American Indian art encompasses many types of arts and crafts, from the more traditionally and / or stereotypically Native American art such as beadwork and pottery, to modern photography, fine paintings, sculptures and the like. There are many art auctions, both online and off, that feature this form of American Indian art.
In this article weâ€™ll discuss one of the most traditional and historically relevant branches of American Indian art: beadwork. Beadwork of the Native American peoples had and has practical as well as decorative; utilitarian as well as rich symbolic meaning.
Beadwork and making of the beads themselves is a very old craft. Stone, bone and shell beads (such as turquoise and semi-precious stones) are still made the same ancient way. Little affected by modern technology, the making of beads is still carried out in nearly the exact same way as peoples did thousands of years ago.
Sea shell bead pieces are among the most popular and well known pieces of regional trade importance for thousands of years. Nearly everyone has seen American Indian art pieces, from beaded necklaces to purses, belts and such.
For the last several decades modern beadwork has been replicated in oriental factories and very cheaply imported. This makes it a competing factor against the top quality beadwork done by American Indian craftspeople. The native American crafts people have lost several millions of dollars (just over an eight year period during the 1980s) to these fake native beads and beadwork pieces.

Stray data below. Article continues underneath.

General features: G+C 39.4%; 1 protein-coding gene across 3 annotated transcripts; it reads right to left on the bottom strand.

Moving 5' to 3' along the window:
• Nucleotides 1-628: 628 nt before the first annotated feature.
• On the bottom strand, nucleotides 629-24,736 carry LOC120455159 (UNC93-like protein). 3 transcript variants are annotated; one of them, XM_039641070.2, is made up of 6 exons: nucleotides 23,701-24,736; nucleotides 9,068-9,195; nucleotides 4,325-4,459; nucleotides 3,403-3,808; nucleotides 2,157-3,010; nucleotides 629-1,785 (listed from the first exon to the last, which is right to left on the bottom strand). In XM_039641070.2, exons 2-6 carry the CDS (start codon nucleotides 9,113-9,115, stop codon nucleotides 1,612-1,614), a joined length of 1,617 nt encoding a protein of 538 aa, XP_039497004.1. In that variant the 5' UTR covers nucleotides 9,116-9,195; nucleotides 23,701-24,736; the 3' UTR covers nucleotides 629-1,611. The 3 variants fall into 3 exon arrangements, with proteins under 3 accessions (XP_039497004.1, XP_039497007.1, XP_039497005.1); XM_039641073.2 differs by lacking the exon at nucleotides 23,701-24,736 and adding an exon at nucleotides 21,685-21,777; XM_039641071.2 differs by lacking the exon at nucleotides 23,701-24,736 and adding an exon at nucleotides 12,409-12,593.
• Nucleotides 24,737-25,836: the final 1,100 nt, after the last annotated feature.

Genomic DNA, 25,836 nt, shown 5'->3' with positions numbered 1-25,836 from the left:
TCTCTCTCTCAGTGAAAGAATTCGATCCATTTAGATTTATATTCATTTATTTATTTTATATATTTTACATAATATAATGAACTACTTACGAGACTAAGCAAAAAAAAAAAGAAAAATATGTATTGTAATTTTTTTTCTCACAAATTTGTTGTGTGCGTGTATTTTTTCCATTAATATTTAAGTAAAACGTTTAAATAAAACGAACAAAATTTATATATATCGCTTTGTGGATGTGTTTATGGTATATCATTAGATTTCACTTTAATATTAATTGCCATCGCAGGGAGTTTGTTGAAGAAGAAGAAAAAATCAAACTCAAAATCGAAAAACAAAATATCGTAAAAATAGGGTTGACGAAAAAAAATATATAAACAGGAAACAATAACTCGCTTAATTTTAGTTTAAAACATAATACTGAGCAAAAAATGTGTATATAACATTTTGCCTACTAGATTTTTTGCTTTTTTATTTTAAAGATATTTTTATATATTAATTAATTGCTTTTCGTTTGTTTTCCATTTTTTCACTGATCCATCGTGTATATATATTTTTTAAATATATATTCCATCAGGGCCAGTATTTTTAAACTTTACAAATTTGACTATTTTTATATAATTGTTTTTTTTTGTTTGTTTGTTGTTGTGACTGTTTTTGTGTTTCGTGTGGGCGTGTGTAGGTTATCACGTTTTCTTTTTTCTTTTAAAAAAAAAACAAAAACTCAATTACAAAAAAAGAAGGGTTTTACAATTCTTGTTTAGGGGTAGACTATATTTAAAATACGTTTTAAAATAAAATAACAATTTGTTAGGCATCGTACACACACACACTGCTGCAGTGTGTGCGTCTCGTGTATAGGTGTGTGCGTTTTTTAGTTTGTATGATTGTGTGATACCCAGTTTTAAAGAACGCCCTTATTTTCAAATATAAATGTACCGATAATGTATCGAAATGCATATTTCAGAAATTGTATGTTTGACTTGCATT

Historically, beads were carved from turtle shell, animal horn and deer hooves. These were often used for making rattling or tinkling pieces utilized in dance. Hunters often wore necklaces put together with animal portions, such as bear claws or wolf claws. These indicated a hunterâ€™s prowess. Bones and seeds were often steamed to soften them for stringing and /or bending into various shapes.
As an example of beadwork used for a most practical purpose, the Iroqois League (Haudenosee) used white and purple wampum chains made of fresh-water clam shells to record sacred ceremonies, treaties and songs. This practice was used both before and after the coming of European settlers.
Many types of agreements were recorded with such beadwork chains. They were highly valued and cared for by their owners. European settlers mistook this care and reverence for wampum beads as a sign that the beads held monetary significance. As such, they mistakenly assumed that the word â€˜wampumâ€™ referred to money, when in actuality these important beads were much more like very important original documents.